Ask Comcast's (CMCSA -1.11%) customers, they'll tell you it's evil. Yet, the company is beating back the competition and it's finally starting to grow its video subscriber count again.

While the company's customer service practices may render it evil, the company proved this week that it is an evil genius. First, it announced a deal with Time Warner Cable (NYSE: TWC) that will expand its territory, pending approval. Second, it's reportedly in talks with its subsidiary NBCUniversal to license the pay-TV window rights to Despicable Me 2 which will put Comcast in closer competition with Netflix (NFLX -0.68%).

On paper, the first news article looks especially evil, but it's this second story that I find absolutely genius.


Step 1: Expand territory
Comcast announced on Thursday that it had agreed with Time Warner to buy out the company for $45.2 billion in Comcast stock. Technically, it's a merger, but Comcast will completely take over Time Warner's operations.

The move appears to be more of a land grab, as Comcast has already stated that it's willing to divest three million subscribers in order to gain FCC and antitrust regulatory approval. The two companies don't have overlapping territories at all, so the deal will give Comcast access to a significantly larger market.

The FCC tried to protect the cable industry against monopolies by imposing a 30% market share limit for any one company. Although the rule has been struck down in court twice, Comcast is willing to play by this rule in order to gain approval for the merger. It's smart for the company to do so. The company can pawn off its least-profitable subscribers while focusing on higher-end customers to continue growing its profits.

Of course, keeping those extra subscribers would be ideal. However, Comcast is focusing on attracting high-end customers who are willing to pay a premium for a premium service, as we'll see in step 2.

Step 2: Make a better product
One free On-Demand movie isn't going to change anything, but if Comcast starts licensing content like Netflix does, the company will likely attract more subscribers and deter cord-cutting. I've written in the past about how Comcast should expand on its VOD platform instead of partnering with Netflix, and it looks like the company is taking small steps to do so.

Netflix is more often viewed as a complement to cable than a replacement. The rapid growth in Netflix subscribers has not come at a large expense to pay-TV subscribers. So it makes sense that a cable provider that has its own Netflix alternative bundled-in stands to gain from the service. Netflix, conversely, could see a decline in subscribers who also subscribe to Comcast.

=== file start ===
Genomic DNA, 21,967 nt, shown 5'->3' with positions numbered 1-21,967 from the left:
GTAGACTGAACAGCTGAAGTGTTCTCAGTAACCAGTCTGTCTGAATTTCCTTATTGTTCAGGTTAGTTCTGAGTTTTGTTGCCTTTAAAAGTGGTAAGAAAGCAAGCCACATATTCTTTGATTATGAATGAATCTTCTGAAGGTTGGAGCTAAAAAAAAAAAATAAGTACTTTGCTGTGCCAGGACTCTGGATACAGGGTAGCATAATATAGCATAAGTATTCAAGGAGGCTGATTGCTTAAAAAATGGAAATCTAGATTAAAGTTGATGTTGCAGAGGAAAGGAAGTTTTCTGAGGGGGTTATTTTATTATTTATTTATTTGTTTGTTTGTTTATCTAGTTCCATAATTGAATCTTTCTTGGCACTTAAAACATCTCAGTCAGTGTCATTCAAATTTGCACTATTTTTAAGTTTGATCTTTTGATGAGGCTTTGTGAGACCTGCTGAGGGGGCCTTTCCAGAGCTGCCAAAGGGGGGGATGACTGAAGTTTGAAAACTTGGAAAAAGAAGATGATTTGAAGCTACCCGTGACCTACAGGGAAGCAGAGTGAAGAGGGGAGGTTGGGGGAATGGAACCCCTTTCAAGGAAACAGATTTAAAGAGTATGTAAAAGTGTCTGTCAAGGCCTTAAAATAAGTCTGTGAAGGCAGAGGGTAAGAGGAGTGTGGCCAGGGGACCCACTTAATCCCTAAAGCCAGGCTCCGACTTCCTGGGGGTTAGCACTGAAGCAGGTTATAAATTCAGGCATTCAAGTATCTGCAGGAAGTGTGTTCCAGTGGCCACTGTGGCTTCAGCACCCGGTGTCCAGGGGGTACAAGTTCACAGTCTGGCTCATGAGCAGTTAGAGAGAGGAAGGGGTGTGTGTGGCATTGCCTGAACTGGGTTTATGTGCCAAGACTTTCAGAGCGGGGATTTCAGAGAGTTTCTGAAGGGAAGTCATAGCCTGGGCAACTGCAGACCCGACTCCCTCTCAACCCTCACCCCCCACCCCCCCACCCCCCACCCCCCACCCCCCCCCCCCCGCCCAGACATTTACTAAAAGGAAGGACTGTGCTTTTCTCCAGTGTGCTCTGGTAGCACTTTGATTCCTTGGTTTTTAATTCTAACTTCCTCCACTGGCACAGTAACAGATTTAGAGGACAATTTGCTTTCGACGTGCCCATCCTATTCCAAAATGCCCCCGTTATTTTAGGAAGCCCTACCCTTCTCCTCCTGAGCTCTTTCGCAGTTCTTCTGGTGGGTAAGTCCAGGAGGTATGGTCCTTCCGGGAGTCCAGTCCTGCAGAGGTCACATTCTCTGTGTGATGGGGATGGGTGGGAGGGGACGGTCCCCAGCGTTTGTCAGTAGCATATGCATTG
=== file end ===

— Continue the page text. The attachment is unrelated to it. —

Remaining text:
Comcast could charge a premium for its service, especially if the 30% market share rule is enforced. With a limited supply and a superior product, Comcast's pricing power will increase.

Step 3: Profit
Here's where things get real genius-y.

Not only will Comcast have a larger addressable market that will pay higher prices, it can lock out Netflix and other streaming providers from content like Despicable Me 2. This is the kind of content Netflix loves: children's content is among its most popular, it's a high-profile film that took in a good haul at the box-office, and it has replay value.

If a film like that is not available on Netflix or other streaming services, and customers are unable or unwilling to pay for Comcast's video service, it will spur DVD sales. Physical media sales have suffered at the hands of digital-download and streaming services. DVD and Blu-Ray revenue declined by 9% in 2013.

So, Comcast doubly benefits from one purchase. First, its beefed-up VOD service will attract high-paying customers. Second, an increase in DVD sales of NBCUniversal movies will go straight to Comcast. Evil ... Genius.

"Just because everybody hates it doesn't mean it's not good"
Comcast spends a lot of money and time to develop its pay-TV service. Its X1 and X2 platforms are arguably the best in the industry. A high-quality free On Demand selection should attract subscribers as the company expands its territory.

Comcast may continually raise its rates, but at least it has good reasons for doing so.